You Gotta Have Heart
Growing up, I relished the idea of being tough. Whether on the basketball court, baseball diamond, football field or wrestling mat, the comment, “That kid’s got a lot of fight in him,” was always the highest compliment.
It meant that you didn’t give up easily, you set your mind to something and saw it through. No matter how intimidating the competition, you were not overcome by fear. I remember specific moments in my life when I didn’t win, yet was still commended for having heart and not giving up.
One such instance was when my Pop Warner football coach—we knew him as simply “Coach John”—came into the locker room after his group of boys fell one game shy of making it to the championship. I don’t remember all of what he said to console us, but I do recall one statement: “You boys played this season with a truckload of heart.” Though I was still saddened by the loss, I was encouraged by the declaration that I had heart.
The desire to be respected for having fight or heart doesn’t end in boyhood. It’s the reason many of us guys like movies like Rocky, Rudy and every other underdog tale ever told. There is something about seeing a guy who won’t back down, no matter the odds—the guy who, even when he fails, doesn’t come up short for lack of effort.
I frequently hear men telling tales of the giant fish they reeled in against all odds, the wife they pursued until finally winning her heart in the end, or the son who "ain’t afraid of nuthin".
In Ephesians 5:25 Paul the apostle writes, “Husbands, love your wives, just as Christ loved the church and gave himself up for her….” Most of the attention is often given to the three prior verses in which Paul identifies husbands as the head of the wife. Some sisters likely cringe when they hear these words, because they have often been misinterpreted by us men. Paul’s immediate connection of headship to Christ clearly demonstrates that Christian headship is only demonstrated through Christ-like sacrifice.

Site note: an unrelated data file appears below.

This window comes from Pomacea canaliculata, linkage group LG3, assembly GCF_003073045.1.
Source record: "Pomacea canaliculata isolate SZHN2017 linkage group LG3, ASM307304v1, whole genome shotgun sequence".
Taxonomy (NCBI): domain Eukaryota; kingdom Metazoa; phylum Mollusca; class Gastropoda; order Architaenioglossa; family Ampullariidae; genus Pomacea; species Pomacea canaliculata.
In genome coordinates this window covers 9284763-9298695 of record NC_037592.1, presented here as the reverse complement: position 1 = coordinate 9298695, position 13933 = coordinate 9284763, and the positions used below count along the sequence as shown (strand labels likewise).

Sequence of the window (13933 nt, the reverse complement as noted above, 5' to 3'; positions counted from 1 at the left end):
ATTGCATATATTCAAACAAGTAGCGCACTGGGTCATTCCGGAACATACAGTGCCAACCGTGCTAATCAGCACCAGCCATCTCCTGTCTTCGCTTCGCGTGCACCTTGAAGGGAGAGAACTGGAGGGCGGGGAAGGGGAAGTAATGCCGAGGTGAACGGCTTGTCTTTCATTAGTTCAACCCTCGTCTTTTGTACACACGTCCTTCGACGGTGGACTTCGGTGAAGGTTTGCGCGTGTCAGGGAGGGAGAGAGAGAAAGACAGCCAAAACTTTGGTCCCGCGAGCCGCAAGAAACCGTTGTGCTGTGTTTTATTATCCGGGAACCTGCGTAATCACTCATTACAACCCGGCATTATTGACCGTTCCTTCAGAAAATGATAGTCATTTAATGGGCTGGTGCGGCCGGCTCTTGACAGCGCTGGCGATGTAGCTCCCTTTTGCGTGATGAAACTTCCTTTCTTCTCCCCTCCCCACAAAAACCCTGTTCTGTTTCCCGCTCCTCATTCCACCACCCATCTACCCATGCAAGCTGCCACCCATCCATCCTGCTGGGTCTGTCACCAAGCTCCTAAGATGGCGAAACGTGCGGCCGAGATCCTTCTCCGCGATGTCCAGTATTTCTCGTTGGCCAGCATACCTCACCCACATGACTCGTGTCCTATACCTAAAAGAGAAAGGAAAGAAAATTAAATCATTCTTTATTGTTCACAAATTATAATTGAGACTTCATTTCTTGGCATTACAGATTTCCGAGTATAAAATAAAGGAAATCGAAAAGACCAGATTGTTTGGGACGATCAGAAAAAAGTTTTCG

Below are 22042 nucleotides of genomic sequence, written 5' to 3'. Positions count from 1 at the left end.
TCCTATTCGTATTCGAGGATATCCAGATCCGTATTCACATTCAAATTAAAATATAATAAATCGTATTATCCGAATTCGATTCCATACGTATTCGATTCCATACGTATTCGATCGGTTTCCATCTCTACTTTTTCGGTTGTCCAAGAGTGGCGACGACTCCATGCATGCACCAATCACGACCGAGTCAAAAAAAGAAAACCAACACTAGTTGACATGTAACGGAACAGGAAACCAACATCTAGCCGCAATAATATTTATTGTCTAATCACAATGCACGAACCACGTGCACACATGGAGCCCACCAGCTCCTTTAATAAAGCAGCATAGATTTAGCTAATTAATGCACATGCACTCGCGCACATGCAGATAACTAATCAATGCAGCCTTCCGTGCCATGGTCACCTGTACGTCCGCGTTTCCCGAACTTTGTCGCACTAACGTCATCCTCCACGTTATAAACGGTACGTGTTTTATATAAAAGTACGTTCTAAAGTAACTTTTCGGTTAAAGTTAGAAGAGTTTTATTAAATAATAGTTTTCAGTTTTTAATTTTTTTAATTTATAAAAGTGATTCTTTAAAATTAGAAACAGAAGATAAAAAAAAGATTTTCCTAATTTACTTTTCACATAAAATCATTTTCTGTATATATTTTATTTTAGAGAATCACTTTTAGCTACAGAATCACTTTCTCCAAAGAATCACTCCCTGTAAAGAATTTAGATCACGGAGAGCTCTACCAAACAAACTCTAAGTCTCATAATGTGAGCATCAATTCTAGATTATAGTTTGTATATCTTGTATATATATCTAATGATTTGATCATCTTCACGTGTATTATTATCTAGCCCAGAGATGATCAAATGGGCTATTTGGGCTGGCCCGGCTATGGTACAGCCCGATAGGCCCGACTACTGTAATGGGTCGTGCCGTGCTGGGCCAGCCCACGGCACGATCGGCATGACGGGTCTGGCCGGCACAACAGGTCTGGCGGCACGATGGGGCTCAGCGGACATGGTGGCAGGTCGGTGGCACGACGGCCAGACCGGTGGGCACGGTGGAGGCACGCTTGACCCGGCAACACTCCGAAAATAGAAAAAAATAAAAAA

There is no greater demonstration of Christ’s sacrifice than the Cross, where he “gave Himself up” for all of humanity. Furthermore, the suffering, death and resurrection of our risen Lord is the greatest demonstration of fight and heart in human history.
This is what Paul the apostle is calling us to as husbands and fathers: to not let our fight fade with our glory days of competitive sporting competition and to never allow our greatest tale of having heart to come from some triumph in the great outdoors or even a big win on the job.
Rather, we should find our affirmation in the greatest fight of all—the fight for our marriages and families. In a culture that so often finds families breaking up at the first sign of trouble, God is calling us as His men to prayerfully and boldly stand in the gap for our families—to declare that as followers of Christ, we will lay down our lives at all cost to serve our homes and keep them together.
This doesn’t mean it will always be easy. Difficulties arise regularly in our marital relationships, and we often fall short in our child-rearing. However, it is during these moments that we should be encouraged by the example of Jesus, who overcame great difficulties and made the greatest sacrifice of all to serve us.
To put it in the words of Coach John, I would say that Christ’s sacrifice on the Cross and His glorious resurrection demonstrated a “truckload of heart.”
How can we as husbands and dads effectively fight for our families?
Written by Kneeland Brown